Canada takes centre stage in a dramatic month of global weather disasters
July in Canada started on the heels of a historic heat wave and ended with the country blanketed in wildfire smoke. The calamities didn’t end there. This was a rough month for weather disasters far and wide.
July was a month to remember here in Canada and around the world. From fires and floods to extreme heat and a barrage of tornadoes, the remarkable pace of disasters over the past few weeks left entire communities devastated. Here’s a look back at some of the intense weather events we witnessed in July.
JULY BEGAN ON THE HEELS OF A HISTORIC HEAT WAVE
Extreme heat is a slow-motion disaster. Raging floods and imposing tornadoes illustrate their power with gripping visuals, but a long spell of overwhelming heat exacts a silent toll. Each hot afternoon bleeds into a stifling night that provides no relief for those who can’t escape the sweltering air’s clutch.
Western Canada’s long tangle with the heat began in late June with a mammoth ridge of high pressure that built over western North America. Dozens of communities in British Columbia, Washington, and Oregon shattered their all-time high temperature records.
Day after day of unprecedented heat resulted in hundreds, if not thousands, of deaths among those who suffered heat-related illnesses. The B.C. Coroners Service reported on July 26 that the heat may have claimed more than 800 lives in the province.
The high-impact, long-duration heat event that began in late June continued through the rest of July. Excessive temperatures started out the month in B.C. before shifting east and roasting the Prairies for weeks on end. Some towns on the southern Prairies saw above-seasonal temperatures on all but a handful of days in July.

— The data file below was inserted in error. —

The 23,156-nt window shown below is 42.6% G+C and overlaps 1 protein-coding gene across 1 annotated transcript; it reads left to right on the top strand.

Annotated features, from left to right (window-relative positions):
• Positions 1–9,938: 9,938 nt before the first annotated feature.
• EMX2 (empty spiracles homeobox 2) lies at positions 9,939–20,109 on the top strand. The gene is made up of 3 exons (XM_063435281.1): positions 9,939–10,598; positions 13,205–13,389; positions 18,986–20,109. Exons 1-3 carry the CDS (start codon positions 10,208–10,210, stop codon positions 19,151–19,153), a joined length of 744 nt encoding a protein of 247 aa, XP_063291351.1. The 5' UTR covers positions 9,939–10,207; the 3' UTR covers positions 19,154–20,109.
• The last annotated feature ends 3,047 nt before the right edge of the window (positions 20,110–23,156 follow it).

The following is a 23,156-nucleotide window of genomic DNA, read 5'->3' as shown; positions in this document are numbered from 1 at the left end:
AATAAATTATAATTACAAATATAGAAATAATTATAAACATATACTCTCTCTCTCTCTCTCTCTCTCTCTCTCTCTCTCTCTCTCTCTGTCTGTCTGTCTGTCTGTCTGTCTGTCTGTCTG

NO COMMUNITY HIT HARDER THAN LYTTON, B.C.
Lytton, B.C., felt the heat and its tragic aftermath harder than anyone else in the country. The small town along the Fraser River in south-central B.C. broke Canada’s all-time hottest temperature record three days in a row in the closing days of June.
The thermometer in Lytton read 49.6°C on June 29, setting a new Canadian high temperature record. This new record is several degrees hotter than the hottest temperature ever recorded in the desert getaway of Las Vegas, Nevada.
By June 30, a fast-moving wildfire razed 90 per cent of all buildings in Lytton.
JUNE’S EXTREME HEAT HELPED FUEL JULY’S EXTENSIVE FIRES
The devastating blaze that tore through Lytton at the culmination of the West’s unparalleled heat wave was just one of hundreds of fires that burned across Interior B.C., the Prairies, and the U.S. Northwest in July.
July began with a widespread drought that stretched from Vancouver Island all the way to northwestern Ontario. The situation was particularly dire in Interior B.C. and the southern Prairies. Southern Manitoba maxed out the Canadian Drought Monitor’s scale for measuring drought conditions.
The heat made a bad situation even worse. Several days and nights of unprecedented warmth, followed by weeks of above-seasonal temperatures and little precipitation, intensified the drought and made a tinderbox of vegetation across the region.
By the end of July, more than 1,200 fires had been reported in B.C. alone, with nearly 400,000 hectares of land burned in the province. Even more fires were reported throughout the Prairies and northwestern Ontario, including a large complex of fires northeast of Winnipeg. Several fires near Red Lake, Ontario, each consumed tens of thousands of hectares of land.
CHOKING WILDFIRE SMOKE SPREAD EAST
Hundreds of fires burning simultaneously across B.C., the U.S. Northwest, and the Prairies sent a prolific amount of smoke pouring into the atmosphere. The jet stream helped spread these plumes of smoke thousands of kilometres downwind from the blazes, reaching as far as Atlantic Canada to the east and Texas and North Carolina to the south.
Not only did the smoke obscure the midsummer sun, but winds pushed much of that smoke down to the surface and resulted in long periods of dangerous air quality for much of the country.
Southern Ontario endured several days of thick smoke in mid-July, causing the region’s air quality to plummet to its worst level in two decades. Air quality issues reached deep into the United States, as well, where New York City experienced exceptionally poor air quality by modern standards.
Canada and the U.S. weren’t the only areas struggling with fires and dense smoke in July. A similar weather pattern played out in northern Russia, where a historic wildfire season in Siberia has led to a thick pall of smoke blanketing much of eastern Asia.
THE EAST SAW A TROPICAL STORM AND TWISTERS